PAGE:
Geometry Book


Some of the geometry book I'm working on...

Eight pages of geometry

I forget which post Gordon said it in, but at one point he noted that nearly all books prior to the invention of printing were books of magic.  Sure, on the surface they might be called medical textbooks or scientific textbooks or books of geography or mythology or history. But at some level, all these books were books of magic — they were intended to change consciousness at some level.

Rufus Opus said something similar about making lamens. A lamen is usually a disk or a square that you wear on your chest during the conjuration of a spirit.  The act of writing one, of punching a hole in the parchment, and putting it on a string or a chain or a lanyard, is a creative act.  If the emblem you write on the lamen is the signature or symbol of a spirit, your hand is going through a kinesthetic meditation on the nature of the relationship between the conjurer and the spirit.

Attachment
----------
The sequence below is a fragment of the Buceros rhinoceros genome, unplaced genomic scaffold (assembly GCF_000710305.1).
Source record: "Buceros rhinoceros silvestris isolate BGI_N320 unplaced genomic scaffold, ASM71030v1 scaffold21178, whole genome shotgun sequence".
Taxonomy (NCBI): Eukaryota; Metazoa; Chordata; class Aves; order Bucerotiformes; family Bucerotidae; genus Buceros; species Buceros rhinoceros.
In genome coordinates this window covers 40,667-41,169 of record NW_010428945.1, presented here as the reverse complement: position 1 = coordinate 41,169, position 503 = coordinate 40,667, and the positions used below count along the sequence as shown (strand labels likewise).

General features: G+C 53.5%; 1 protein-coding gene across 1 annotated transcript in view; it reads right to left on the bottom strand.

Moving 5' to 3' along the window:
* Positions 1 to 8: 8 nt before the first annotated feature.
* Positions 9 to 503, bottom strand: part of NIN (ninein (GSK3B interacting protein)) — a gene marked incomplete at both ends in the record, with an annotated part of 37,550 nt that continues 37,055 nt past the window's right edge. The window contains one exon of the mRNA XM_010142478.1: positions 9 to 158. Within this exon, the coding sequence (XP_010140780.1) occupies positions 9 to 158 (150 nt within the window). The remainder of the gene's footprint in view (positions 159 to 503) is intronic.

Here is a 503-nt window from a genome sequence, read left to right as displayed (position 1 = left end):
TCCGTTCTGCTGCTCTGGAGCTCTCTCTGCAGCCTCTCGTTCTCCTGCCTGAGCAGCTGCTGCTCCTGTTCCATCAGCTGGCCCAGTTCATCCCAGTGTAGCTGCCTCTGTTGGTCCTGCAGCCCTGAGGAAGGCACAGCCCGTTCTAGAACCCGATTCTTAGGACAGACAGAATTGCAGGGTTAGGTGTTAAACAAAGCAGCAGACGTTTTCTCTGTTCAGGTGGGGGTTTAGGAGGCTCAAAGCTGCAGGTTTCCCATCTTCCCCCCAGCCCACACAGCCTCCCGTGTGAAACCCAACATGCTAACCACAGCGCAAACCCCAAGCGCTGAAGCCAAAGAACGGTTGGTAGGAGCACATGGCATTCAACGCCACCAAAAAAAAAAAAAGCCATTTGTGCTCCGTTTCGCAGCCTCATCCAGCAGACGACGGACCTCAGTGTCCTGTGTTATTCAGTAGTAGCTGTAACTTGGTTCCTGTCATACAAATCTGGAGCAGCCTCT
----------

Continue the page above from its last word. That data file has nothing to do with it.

Something similar is happening as I create this book.  It’s a Moleskine Japanese Album, the larger size, so the pages fold out into this lengthy ‘wall’ or ‘screen’ of emblems — about 5 1/4″ x 8 1/4″ inches per panel, but about 115 1/2″ long — call it about 9′ 7 1/2″.

I think about this project from time to time — more lately, since I’ve been working on it the last few days — and every time I do, I’m somewhat more dismayed at the current state of geometry teaching in the United States.  By all the accounts I’ve found, and by the anecdotal evidence I’ve collected on my own, we’ve stopped teaching students to use rulers and compasses in the study of geometry.  It’s too hard to remember procedures, or students don’t know how to use those flimsy plastic compasses well and the good ones are too expensive, or Euclid isn’t widely available, or … or… or…